Biden Win Could Be Positive For European Assets
Asset manager Franklin Templeton said European assets could benefit if Joe Biden, the Democratic candidate, defeats President Trump in the US election.
Franklin Templeton said in a blog, Notes from the Trading Desk, that a Biden win could be positive for European assets given the reduced trade and geopolitical uncertainties, stronger US-Europe political and economic ties and major fiscal stimulus (infrastructure, clean energy and communications).
However the analysts also warned that a long wait for the result would be damaging. “The longer the wait for a result drags, the worse it will be for equity markets,” said the blog.
Sonal Desai, Ph.D, chief investment officer of Franklin Templeton Fixed Income, said on a webinar today that asset prices and markets are running ahead of the real economy.
The big day has finally arrived—It’s #electionday in the US! Join our investment leaders live as they talk about the possible impacts for global markets: https://t.co/wnF8ljPQ6e #election2020 pic.twitter.com/xHgJIsW71R
— Franklin Templeton (@FTI_Global) November 3, 2020
“As the economy reopens it should avoid permanent damage,” she said. “The size of the fiscal package will keep markets in place.”
Blaine Rollins, chief market strategist at 361 Capital, said in a blog that the VIX should retreat tomorrow and investors will place some new bets on the results of the election.
The market is as anxious as many voters are today. The S&P 500 VIX tapped forty last week, while the market retreated another high single digit percentage off its previous high for the second month in a row. Read more in our market commentary: https://t.co/3CbdaFcqHC pic.twitter.com/40BIYSkbUh
— 361 Capital (@361Capital) November 3, 2020
Rollins continued that in the event of a ‘blue wave’ for the Democrats he would expect interest rates to continue to rise and the U.S. dollar to continue to fall due to more spending on COVID-19 aid and on infrastructure.
“Rising rates and spending dollars allocated to infrastructure will help many cyclical stock sectors including financials, industrials, and basic materials,” he added. “Look for the acceleration in economic activity to even help out the energy sector as oil prices rise.”
There will also benefit credit markets, gold and commodity prices.
“While stocks should benefit from a collapse in uncertainty, some sectors will lag not because of fundamental deterioration, but instead because investors will be looking for other areas of the economy to outperform,” said Rollins. ”Don’t be surprised if the leading stocks of the past (like technology and consumer defensive) become laggards as their profitable gains are redistributed into depressed value cyclicals.”
Morningstar said in a report that a Trump defeat is unlikely to lead to an unwind of the US equity gains in the past four years. The report said: “The main drivers of equity performance from 2016 to 2019 were continued GDP growth, a rebound in the ratio of pretax profits to GDP, and a decrease in the corporate tax rate. Only the last factor was driven directly by Trump’s election.”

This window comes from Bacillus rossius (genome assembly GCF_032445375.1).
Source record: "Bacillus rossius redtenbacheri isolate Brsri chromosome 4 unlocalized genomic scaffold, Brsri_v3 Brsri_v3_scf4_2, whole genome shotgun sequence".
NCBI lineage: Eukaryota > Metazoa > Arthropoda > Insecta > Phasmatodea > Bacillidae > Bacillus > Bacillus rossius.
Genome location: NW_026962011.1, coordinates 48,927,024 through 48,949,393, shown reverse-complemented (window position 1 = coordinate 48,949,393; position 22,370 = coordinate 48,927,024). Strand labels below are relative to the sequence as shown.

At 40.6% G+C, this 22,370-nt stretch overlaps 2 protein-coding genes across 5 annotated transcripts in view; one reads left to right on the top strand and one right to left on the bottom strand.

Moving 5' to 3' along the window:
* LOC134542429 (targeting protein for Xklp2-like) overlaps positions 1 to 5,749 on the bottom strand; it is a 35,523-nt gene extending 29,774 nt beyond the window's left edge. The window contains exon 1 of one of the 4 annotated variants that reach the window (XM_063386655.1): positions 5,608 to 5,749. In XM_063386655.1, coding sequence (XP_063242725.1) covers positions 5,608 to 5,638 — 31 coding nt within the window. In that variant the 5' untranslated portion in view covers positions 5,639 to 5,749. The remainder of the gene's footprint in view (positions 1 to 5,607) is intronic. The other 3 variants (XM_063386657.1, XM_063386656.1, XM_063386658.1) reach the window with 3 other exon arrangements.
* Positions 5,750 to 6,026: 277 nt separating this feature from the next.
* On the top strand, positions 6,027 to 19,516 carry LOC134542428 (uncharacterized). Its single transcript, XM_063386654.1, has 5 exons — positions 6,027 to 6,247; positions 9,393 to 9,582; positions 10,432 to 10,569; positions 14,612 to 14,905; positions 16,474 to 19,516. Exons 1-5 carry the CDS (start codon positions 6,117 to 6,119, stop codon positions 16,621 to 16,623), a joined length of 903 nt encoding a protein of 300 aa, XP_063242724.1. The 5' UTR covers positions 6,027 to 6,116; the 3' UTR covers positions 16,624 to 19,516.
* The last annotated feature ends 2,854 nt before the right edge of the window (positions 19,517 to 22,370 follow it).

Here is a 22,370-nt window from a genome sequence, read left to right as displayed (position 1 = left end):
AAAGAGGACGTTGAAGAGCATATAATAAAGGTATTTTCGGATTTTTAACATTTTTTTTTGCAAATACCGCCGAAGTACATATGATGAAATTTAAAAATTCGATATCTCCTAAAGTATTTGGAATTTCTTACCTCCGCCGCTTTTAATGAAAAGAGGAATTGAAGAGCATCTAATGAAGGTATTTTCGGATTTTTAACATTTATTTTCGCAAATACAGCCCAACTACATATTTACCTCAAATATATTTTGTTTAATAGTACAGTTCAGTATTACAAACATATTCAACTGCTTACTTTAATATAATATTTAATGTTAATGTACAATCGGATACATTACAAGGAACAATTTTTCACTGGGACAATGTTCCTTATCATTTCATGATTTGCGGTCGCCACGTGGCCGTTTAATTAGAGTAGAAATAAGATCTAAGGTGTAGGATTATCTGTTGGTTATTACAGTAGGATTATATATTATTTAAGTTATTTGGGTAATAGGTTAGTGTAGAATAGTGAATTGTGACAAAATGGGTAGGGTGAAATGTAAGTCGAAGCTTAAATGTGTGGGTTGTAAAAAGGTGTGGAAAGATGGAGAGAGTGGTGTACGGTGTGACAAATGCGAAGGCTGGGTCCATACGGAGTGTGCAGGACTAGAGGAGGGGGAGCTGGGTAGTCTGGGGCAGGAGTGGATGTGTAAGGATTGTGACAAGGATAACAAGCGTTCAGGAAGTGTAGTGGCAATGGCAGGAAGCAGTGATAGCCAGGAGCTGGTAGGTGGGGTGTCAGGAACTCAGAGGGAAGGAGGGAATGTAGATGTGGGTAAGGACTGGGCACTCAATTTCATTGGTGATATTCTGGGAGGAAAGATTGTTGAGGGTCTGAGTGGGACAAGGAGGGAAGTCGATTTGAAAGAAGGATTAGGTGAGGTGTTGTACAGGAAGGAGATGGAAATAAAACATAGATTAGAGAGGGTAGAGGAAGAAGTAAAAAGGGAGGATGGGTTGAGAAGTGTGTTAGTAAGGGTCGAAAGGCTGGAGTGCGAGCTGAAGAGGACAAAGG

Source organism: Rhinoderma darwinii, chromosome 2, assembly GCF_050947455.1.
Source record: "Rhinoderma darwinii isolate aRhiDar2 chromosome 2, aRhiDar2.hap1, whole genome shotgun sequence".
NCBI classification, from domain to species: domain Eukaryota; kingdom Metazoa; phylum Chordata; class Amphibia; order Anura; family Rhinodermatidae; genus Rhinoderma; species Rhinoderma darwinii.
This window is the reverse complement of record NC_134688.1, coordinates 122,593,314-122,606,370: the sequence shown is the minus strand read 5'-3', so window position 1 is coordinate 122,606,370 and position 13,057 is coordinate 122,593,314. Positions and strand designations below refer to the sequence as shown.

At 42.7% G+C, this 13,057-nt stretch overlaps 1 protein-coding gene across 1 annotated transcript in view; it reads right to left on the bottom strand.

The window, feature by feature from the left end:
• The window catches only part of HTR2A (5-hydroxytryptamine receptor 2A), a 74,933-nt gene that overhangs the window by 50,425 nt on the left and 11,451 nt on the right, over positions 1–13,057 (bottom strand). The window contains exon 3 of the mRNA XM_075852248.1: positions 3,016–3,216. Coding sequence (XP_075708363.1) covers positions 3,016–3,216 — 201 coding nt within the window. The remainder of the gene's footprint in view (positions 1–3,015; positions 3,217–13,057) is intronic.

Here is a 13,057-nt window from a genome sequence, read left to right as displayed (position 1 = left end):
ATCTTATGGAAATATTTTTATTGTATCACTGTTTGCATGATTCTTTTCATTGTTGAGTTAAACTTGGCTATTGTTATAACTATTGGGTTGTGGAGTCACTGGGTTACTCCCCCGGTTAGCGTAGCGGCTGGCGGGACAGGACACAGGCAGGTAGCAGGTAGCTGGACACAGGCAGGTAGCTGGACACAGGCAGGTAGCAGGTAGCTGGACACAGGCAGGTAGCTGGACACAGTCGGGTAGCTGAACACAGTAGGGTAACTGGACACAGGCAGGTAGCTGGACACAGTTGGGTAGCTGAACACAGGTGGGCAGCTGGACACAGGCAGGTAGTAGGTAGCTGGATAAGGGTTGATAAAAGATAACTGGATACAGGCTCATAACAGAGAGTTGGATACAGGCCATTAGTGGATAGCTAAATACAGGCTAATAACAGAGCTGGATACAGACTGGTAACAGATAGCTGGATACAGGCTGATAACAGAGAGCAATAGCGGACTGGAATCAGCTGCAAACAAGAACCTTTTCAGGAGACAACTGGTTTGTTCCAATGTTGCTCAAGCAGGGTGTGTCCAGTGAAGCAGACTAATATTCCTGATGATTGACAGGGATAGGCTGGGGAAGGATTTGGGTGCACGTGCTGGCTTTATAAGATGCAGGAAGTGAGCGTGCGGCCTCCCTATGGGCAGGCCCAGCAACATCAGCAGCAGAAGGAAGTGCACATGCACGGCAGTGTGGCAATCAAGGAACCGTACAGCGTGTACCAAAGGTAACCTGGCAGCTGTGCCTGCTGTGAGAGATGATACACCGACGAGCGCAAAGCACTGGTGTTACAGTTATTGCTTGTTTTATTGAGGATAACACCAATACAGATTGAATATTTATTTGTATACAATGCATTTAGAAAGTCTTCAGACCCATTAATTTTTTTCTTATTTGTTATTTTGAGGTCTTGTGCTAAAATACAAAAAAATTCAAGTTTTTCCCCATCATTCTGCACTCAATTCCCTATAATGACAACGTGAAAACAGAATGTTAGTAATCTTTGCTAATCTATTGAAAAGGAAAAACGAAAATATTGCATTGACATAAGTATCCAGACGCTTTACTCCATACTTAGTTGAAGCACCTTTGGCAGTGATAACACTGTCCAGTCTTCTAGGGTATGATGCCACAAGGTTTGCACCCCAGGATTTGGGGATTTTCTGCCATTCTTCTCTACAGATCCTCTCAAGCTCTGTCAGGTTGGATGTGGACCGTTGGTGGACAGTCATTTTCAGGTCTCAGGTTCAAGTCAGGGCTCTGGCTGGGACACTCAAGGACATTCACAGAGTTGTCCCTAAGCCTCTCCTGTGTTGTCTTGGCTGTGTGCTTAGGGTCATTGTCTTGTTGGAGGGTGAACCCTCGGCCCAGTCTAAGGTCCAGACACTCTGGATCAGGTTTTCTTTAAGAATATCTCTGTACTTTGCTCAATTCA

There is a chance #Democrats could recapture the #Senate and #Biden could become the next president. What could this mean for #healthcare, #taxes, and the #economy? https://t.co/I5WZSDSzQs #Election2020 #VOTE
— Morningstar, Inc. (@MorningstarInc) November 3, 2020
However Biden’s plans to raise corporate taxes will have some negative impact on U.S. equities overall if enacted.
— UBS (@UBS) November 3, 2020
Catherine Macaulay, sustainable investment analyst at Schroders, wrote about the potential environmental and social impact of a Biden presidency.
— Schroders (@Schroders) November 3, 2020
Macaulay said Biden would re-commit the US to the Paris Agreement and to a net zero emissions reduction target by 2050.
“This would mean significant investment ($2 trillion) into green industries and technologies, and it would also require tighter regulation of higher-emitting industries, including oil and gas, utilities and autos,” she added.
In addition Biden would strengthen labour protection, improve access and affordability in healthcare and regulate big tech firms.
“Regardless of the election outcome, we expect an increased focus on on-shoring production and jobs to the US to benefit domestic companies and suppliers,” Macaulay said. “This will have negative implications for international suppliers with high exposure to the US.”
The term “election” was mentioned during the earnings conference calls of 73 S&P 500 companies, or approximately one third of those that conducted earnings calls between September 15 and October 28 this year according to data provider Factset. This has risen from approximately one fifth during the same period four years ago.
“At the sector level, the financials (19) and industrials (15) sectors have the highest number of companies in which the term “election” was discussed during their earnings calls for Q3 2020 during this period,” added Factset.
Tax policy was the most discussed area, cited by one quarter, or 18 of the 73 companies.
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